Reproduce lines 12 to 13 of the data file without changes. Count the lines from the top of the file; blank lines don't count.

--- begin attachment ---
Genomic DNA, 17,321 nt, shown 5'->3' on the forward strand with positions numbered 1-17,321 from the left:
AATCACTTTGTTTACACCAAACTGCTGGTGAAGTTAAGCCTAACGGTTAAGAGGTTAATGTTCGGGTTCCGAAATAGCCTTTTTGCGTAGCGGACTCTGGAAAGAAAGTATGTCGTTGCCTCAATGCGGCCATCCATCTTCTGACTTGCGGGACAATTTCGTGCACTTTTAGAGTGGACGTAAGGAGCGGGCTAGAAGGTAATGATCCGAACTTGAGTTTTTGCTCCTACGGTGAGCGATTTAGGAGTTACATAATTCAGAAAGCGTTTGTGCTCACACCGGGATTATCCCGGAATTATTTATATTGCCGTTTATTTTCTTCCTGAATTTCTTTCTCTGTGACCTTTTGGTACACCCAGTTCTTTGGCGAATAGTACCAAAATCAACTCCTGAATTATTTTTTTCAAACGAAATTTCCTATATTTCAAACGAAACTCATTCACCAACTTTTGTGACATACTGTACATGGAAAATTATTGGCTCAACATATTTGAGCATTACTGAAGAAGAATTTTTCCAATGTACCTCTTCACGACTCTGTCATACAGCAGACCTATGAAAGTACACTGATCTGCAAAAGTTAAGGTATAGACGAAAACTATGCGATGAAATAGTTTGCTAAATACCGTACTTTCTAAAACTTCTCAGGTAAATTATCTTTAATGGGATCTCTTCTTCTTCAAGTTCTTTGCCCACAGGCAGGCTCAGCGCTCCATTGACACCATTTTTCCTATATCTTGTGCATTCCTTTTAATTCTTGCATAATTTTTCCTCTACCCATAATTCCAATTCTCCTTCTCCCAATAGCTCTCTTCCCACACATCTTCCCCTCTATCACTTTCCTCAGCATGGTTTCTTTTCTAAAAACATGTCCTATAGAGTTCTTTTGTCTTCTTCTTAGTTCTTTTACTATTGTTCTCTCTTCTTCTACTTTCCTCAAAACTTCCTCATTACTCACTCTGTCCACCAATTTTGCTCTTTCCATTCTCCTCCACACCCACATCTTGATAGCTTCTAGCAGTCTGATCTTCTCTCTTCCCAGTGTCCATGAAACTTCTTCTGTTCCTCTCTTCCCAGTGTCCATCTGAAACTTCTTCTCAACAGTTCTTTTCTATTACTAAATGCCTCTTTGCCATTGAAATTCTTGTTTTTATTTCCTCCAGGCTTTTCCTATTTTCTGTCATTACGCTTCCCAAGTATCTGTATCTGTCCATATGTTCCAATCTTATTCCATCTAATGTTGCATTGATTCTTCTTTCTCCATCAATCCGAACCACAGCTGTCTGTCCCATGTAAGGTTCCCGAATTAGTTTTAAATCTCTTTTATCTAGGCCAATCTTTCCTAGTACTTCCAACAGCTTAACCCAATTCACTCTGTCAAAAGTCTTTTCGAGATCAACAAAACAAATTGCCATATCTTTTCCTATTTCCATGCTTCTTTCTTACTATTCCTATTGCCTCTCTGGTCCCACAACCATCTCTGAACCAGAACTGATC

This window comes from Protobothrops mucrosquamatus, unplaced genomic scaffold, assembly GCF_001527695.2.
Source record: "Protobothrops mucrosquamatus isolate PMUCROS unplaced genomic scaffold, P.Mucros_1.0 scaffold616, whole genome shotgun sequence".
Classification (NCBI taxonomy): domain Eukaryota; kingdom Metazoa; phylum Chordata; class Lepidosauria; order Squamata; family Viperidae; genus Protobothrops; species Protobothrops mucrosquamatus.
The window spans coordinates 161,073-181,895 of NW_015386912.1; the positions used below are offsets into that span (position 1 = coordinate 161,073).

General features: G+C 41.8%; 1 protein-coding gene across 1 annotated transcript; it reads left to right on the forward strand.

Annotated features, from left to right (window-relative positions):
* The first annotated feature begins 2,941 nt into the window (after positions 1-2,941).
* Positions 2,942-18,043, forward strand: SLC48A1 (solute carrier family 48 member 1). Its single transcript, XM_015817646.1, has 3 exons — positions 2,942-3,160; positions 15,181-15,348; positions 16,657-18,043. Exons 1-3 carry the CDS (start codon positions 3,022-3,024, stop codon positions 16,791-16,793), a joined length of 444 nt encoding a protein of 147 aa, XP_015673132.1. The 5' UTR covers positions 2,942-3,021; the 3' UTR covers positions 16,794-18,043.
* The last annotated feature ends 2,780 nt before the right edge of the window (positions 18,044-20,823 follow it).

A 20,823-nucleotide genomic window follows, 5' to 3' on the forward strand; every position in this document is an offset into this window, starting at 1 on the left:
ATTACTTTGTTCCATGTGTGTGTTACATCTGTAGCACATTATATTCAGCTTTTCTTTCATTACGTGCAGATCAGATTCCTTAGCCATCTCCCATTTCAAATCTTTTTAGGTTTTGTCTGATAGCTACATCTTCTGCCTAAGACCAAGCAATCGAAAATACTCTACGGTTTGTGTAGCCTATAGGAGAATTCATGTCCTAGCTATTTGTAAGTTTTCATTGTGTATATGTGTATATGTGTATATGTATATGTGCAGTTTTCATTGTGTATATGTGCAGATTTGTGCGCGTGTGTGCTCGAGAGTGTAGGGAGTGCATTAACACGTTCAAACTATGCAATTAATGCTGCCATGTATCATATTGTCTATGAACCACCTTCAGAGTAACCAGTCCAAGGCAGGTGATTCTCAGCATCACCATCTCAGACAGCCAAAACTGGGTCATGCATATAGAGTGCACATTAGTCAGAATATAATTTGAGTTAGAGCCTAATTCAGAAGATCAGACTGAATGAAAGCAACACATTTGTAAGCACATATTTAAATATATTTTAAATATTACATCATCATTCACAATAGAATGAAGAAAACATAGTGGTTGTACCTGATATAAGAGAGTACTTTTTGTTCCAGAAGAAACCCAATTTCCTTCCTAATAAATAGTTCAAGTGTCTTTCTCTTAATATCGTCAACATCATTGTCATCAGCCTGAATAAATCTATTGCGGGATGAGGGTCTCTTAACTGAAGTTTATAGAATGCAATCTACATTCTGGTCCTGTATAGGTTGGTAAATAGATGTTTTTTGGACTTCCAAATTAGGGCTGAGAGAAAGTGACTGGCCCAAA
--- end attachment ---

A 20,823-nucleotide genomic window follows, 5' to 3' on the forward strand; every position in this document is an offset into this window, starting at 1 on the left:
ATTACTTTGTTCCATGTGTGTGTTACATCTGTAGCACATTATATTCAGCTTTTCTTTCATTACGTGCAGATCAGATTCCTTAGCCATCTCCCATTTCAAATCTTTTTAGGTTTTGTCTGATAGCTACATCTTCTGCCTAAGACCAAGCAATCGAAAATACTCTACGGTTTGTGTAGCCTATAGGAGAATTCATGTCCTAGCTATTTGTAAGTTTTCATTGTGTATATGTGTATATGTGTATATGTATATGTGCAGTTTTCATTGTGTATATGTGCAGATTTGTGCGCGTGTGTGCTCGAGAGTGTAGGGAGTGCATTAACACGTTCAAACTATGCAATTAATGCTGCCATGTATCATATTGTCTATGAACCACCTTCAGAGTAACCAGTCCAAGGCAGGTGATTCTCAGCATCACCATCTCAGACAGCCAAAACTGGGTCATGCATATAGAGTGCACATTAGTCAGAATATAATTTGAGTTAGAGCCTAATTCAGAAGATCAGACTGAATGAAAGCAACACATTTGTAAGCACATATTTAAATATATTTTAAATATTACATCATCATTCACAATAGAATGAAGAAAACATAGTGGTTGTACCTGATATAAGAGAGTACTTTTTGTTCCAGAAGAAACCCAATTTCCTTCCTAATAAATAGTTCAAGTGTCTTTCTCTTAATATCGTCAACATCATTGTCATCAGCCTGAATAAATCTATTGCGGGATGAGGGTCTCTTAACTGAAGTTTATAGAATGCAATCTACATTCTGGTCCTGTATAGGTTGGTAAATAGATGTTTTTTGGACTTCCAAATTAGGGCTGAGAGAAAGTGACTGGCCCAAA